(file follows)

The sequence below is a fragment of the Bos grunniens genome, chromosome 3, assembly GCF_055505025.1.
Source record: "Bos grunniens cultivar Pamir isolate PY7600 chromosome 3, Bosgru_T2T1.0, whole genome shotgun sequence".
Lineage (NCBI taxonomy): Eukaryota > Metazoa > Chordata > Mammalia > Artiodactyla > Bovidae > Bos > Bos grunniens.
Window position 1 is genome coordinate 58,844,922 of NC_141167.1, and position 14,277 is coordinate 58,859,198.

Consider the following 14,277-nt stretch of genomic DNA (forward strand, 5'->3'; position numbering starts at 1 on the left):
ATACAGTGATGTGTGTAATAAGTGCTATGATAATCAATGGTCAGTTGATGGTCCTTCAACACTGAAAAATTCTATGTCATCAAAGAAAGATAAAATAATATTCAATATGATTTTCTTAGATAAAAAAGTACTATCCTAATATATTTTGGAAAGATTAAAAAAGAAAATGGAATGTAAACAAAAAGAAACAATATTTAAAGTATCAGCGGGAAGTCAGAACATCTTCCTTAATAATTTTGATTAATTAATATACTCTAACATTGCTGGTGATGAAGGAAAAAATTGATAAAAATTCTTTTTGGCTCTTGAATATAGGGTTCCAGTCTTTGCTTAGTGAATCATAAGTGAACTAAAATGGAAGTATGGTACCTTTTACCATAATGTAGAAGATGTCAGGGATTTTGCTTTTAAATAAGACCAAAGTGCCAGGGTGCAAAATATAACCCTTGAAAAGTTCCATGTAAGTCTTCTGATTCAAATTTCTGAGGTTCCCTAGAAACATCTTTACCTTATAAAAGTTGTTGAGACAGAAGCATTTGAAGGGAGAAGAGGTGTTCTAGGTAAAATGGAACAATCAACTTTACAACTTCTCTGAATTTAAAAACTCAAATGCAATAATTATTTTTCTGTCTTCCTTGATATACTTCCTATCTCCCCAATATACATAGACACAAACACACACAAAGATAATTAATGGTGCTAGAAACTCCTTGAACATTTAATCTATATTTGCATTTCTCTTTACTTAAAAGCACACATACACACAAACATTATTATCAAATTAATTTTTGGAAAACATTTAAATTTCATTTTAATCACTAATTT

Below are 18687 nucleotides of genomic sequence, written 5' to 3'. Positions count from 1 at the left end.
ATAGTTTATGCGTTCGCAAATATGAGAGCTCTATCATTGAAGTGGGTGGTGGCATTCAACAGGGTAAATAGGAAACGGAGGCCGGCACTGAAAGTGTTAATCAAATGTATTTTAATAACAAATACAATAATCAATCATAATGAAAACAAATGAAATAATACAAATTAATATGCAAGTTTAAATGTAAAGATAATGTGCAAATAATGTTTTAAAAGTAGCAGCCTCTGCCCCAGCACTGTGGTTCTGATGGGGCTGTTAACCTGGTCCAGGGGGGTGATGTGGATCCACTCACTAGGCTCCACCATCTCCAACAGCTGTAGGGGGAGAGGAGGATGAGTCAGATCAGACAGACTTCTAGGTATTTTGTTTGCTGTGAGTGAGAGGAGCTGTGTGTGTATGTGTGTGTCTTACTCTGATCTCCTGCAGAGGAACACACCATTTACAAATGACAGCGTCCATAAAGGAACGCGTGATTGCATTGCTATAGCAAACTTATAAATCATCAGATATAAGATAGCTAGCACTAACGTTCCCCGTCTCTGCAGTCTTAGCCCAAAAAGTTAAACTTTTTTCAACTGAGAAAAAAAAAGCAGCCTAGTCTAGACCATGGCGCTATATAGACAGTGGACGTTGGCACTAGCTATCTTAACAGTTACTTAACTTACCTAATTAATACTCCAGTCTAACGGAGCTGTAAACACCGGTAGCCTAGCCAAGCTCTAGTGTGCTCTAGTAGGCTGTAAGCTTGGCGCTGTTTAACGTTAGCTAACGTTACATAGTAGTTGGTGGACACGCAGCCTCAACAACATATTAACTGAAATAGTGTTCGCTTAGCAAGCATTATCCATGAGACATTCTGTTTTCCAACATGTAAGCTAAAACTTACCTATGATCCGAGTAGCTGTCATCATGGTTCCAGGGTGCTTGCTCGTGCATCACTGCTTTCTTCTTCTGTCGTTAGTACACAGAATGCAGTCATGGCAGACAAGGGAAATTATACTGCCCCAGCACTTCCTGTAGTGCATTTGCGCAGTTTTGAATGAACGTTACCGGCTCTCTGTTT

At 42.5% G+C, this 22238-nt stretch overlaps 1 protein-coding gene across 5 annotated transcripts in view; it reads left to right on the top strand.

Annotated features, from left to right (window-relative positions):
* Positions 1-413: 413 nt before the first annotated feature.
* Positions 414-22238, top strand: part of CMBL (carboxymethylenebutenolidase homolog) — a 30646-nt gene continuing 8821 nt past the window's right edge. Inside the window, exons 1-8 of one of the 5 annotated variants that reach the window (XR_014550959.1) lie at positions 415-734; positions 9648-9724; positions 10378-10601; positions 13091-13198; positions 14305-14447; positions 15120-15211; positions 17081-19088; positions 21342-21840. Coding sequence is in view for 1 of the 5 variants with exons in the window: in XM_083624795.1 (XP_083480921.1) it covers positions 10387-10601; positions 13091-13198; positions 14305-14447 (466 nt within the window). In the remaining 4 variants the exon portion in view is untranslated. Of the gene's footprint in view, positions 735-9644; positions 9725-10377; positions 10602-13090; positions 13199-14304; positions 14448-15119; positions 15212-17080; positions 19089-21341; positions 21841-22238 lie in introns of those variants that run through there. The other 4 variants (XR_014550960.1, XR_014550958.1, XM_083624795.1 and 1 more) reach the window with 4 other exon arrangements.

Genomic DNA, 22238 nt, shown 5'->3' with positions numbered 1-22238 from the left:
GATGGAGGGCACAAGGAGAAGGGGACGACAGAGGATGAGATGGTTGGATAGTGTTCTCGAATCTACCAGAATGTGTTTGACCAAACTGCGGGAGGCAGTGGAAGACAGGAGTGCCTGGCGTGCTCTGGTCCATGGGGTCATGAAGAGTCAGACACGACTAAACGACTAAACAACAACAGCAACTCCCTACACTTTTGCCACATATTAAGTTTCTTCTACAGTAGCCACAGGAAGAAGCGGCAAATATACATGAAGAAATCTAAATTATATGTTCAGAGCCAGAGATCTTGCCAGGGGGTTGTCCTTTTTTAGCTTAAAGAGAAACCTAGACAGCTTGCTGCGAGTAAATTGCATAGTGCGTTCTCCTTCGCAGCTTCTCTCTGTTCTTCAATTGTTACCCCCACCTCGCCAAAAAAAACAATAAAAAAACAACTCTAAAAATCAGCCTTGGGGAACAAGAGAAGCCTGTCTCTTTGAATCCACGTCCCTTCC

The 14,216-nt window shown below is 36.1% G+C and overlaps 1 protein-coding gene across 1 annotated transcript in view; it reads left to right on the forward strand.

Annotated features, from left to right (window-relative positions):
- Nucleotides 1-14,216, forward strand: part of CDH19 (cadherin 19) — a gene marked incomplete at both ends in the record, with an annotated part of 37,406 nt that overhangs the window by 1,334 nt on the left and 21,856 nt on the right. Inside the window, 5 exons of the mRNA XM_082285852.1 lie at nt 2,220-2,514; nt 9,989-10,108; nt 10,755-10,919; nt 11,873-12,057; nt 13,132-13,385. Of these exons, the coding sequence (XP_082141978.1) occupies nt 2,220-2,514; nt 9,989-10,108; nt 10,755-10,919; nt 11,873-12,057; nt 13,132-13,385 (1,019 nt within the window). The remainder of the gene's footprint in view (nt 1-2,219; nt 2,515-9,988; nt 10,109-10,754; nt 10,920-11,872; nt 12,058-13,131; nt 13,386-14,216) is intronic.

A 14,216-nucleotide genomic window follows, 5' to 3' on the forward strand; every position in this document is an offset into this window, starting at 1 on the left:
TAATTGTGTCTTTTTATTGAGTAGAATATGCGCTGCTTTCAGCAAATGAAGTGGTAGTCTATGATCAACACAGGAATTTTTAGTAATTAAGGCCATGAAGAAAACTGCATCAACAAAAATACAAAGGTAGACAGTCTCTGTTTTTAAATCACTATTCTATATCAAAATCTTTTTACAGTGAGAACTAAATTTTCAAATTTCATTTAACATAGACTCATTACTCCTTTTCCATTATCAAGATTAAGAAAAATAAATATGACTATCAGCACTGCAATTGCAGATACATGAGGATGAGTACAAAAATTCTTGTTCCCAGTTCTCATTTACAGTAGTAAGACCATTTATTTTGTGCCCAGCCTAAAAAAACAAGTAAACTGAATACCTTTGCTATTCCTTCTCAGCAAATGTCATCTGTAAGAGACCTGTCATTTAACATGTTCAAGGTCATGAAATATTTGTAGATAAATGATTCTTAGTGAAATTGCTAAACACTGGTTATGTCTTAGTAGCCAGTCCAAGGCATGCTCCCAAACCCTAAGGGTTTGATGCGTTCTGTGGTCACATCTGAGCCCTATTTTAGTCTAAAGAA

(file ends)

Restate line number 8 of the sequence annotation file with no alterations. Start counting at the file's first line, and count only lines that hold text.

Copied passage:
ATAGTTTATGCGTTCGCAAATATGAGAGCTCTATCATTGAAGTGGGTGGTGGCATTCAACAGGGTAAATAGGAAACGGAGGCCGGCACTGAAAGTGTTAATCAAATGTATTTTAATAACAAATACAATAATCAATCATAATGAAAACAAATGAAATAATACAAATTAATATGCAAGTTTAAATGTAAAGATAATGTGCAAATAATGTTTTAAAAGTAGCAGCCTCTGCCCCAGCACTGTGGTTCTGATGGGGCTGTTAACCTGGTCCAGGGGGGTGATGTGGATCCACTCACTAGGCTCCACCATCTCCAACAGCTGTAGGGGGAGAGGAGGATGAGTCAGATCAGACAGACTTCTAGGTATTTTGTTTGCTGTGAGTGAGAGGAGCTGTGTGTGTATGTGTGTGTCTTACTCTGATCTCCTGCAGAGGAACACACCATTTACAAATGACAGCGTCCATAAAGGAACGCGTGATTGCATTGCTATAGCAAACTTATAAATCATCAGATATAAGATAGCTAGCACTAACGTTCCCCGTCTCTGCAGTCTTAGCCCAAAAAGTTAAACTTTTTTCAACTGAGAAAAAAAAAGCAGCCTAGTCTAGACCATGGCGCTATATAGACAGTGGACGTTGGCACTAGCTATCTTAACAGTTACTTAACTTACCTAATTAATACTCCAGTCTAACGGAGCTGTAAACACCGGTAGCCTAGCCAAGCTCTAGTGTGCTCTAGTAGGCTGTAAGCTTGGCGCTGTTTAACGTTAGCTAACGTTACATAGTAGTTGGTGGACACGCAGCCTCAACAACATATTAACTGAAATAGTGTTCGCTTAGCAAGCATTATCCATGAGACATTCTGTTTTCCAACATGTAAGCTAAAACTTACCTATGATCCGAGTAGCTGTCATCATGGTTCCAGGGTGCTTGCTCGTGCATCACTGCTTTCTTCTTCTGTCGTTAGTACACAGAATGCAGTCATGGCAGACAAGGGAAATTATACTGCCCCAGCACTTCCTGTAGTGCATTTGCGCAGTTTTGAATGAACGTTACCGGCTCTCTGTTT